March 7, 2012
Posted: 2147 GMT
Not Jack Nicklaus, not Annika Sorenstam, not Greg Norman, Lorena Ochoa nor Gary Player. Instead, it’s the American architect Gil Hanse who takes the honor of designing a course fit to host golf’s return to the Olympics in Rio in 2016. It would be fair to say it’s a surprise.
It’s not that Hanse isn’t good. In fact he’s very good indeed. His design for Castle Stuart, now host to the Scottish Open, won "Best New International Course" in 2009, and his portfolio includes the Boston Golf Club, Craighead at Crail and courses in South Korea and Japan. Donald Trump has just entrusted him with refreshing the Blue Monster at Doral.
Golf will be back in the Olympics after a gap of 112 years. It didn’t take quite that long for Rio and the International Golf Federation to choose a designer – it just seemed that way. A series of delays led to rumors that the selection committee had been split.
To be fair, the temptation to go with a golfing great must have been enormous. Having Jack and Annika, Greg or Gary throw their reputations and influence behind the project would have made selling the concept much, much easier. But many within and around the small world of golf course architecture have already welcomed the decision to put the specific project design above strength of brand.
Because, despite the doubts of some commentators from established golfing nations, Rio 2016 really matters to the game.
As soon as the IOC put golf back into the Olympics, countries all round the world started getting squads together, charging coaches with developing their talented players to push them further up the Official World Rankings, the basis of Olympic qualification.
National governing bodies for golf could suddenly start prising funding out of sports councils and governments. In such countries as China, Olympic status has meant golf can now be seen to be supported.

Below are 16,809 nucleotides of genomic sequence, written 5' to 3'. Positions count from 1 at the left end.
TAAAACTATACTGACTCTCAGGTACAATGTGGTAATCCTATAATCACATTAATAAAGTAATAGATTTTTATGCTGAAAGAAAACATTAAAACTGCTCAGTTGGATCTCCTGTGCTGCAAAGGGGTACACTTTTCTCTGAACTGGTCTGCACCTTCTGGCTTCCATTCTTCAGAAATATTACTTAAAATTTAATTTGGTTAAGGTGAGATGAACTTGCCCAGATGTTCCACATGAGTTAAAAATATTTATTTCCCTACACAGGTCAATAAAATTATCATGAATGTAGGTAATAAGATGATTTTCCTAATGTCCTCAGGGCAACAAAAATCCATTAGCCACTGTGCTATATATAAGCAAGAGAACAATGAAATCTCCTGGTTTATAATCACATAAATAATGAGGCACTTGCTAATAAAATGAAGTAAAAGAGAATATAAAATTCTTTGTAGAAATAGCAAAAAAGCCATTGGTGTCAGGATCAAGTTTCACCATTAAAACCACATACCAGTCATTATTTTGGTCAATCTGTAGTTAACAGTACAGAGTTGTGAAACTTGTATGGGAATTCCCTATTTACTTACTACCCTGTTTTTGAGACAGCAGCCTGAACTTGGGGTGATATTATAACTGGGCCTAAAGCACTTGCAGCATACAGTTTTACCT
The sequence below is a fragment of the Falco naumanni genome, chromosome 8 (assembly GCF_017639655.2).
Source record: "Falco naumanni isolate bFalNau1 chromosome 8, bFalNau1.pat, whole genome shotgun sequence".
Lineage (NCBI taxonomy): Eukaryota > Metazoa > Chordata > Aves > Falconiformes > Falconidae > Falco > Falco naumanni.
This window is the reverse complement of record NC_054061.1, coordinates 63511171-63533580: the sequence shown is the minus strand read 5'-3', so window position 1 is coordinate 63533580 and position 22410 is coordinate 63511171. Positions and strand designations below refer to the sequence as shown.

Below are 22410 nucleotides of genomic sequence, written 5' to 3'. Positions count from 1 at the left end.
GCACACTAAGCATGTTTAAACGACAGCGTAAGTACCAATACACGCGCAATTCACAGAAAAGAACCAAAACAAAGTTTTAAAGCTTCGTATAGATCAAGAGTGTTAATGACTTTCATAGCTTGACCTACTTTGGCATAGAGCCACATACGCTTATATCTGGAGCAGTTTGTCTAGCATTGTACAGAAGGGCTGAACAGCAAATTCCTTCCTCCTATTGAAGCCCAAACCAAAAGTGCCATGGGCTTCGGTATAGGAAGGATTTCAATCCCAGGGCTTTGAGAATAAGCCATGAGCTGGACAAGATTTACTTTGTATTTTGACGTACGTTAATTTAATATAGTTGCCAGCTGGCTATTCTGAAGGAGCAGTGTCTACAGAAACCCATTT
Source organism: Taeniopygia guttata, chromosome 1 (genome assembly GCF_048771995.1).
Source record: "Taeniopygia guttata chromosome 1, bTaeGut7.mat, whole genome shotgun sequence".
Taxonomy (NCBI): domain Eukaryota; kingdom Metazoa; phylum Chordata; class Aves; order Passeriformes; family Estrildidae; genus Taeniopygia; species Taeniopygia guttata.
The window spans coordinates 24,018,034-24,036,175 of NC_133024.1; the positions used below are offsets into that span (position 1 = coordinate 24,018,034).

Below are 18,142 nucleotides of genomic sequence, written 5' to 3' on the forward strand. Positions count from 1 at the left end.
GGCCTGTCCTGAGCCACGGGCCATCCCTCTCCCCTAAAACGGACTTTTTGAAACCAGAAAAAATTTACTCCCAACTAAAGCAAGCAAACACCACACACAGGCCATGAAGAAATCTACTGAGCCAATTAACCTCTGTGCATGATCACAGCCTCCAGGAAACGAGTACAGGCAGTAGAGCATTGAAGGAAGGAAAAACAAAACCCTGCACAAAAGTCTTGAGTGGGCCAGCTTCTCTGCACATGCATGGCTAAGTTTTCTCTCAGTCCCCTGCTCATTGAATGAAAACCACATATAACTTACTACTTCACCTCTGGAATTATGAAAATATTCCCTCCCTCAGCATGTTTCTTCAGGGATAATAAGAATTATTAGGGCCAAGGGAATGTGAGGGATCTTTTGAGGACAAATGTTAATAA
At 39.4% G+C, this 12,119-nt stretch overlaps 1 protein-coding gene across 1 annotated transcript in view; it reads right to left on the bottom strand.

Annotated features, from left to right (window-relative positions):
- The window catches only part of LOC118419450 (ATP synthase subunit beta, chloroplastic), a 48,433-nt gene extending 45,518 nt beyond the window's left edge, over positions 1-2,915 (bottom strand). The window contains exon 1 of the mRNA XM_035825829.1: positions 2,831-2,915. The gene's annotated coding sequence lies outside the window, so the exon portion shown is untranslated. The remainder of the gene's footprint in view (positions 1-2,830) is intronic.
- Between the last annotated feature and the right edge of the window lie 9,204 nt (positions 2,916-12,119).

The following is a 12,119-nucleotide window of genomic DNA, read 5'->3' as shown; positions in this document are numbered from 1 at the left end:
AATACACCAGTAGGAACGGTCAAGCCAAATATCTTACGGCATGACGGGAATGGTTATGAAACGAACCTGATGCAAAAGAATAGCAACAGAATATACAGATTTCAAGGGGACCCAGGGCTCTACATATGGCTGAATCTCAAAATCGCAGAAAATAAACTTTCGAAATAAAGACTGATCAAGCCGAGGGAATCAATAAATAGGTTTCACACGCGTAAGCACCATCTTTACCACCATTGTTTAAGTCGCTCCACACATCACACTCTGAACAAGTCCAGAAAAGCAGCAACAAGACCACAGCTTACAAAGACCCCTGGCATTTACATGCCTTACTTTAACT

Clearly it’s important that Rio is left with a first-class, environmentally-sustainable golf course, suitable for all levels of player. But it’s even more vital that the course is able to help produce an exciting tournament fit for the occasion, one that inspires and showcases talent. Hanse’s track record suggests the Rio Organizing Committee and the IGF have made a good pick, although until the course takes shape, under huge time-pressure, no-one can be really sure.
And obviously it’s not all down to the course. Golf’s standing in the Olympics will also rest in part on having a fair spread of competing countries, on the stage being thrown open to those beyond the traditional powerhouses.
It’ll also depend on the format, and there I fear the wrong decision may already have been taken. Week in, week out, Tour professionals play four rounds of strokeplay. It’s the fairest test of great players. However the most reliably-exciting tournament in the world is the Ryder Cup, based on matchplay, head-to-head drama that can grip even the most casual of observer. As things stand the Olympic tournament will be strokeplay.
Golf’s long-term presence in the Olympics is by no means secure. Rio and the IGF now have to keep on board some of those great names whose designs they rejected today, employing their international recognition to help sell Olympic golf.
They have to encourage golf federations and governments everywhere to develop the golfing stars of 2016. And they should at least look again at what sort of tournament can take golf beyond its core audience … and seriously reconsider that format.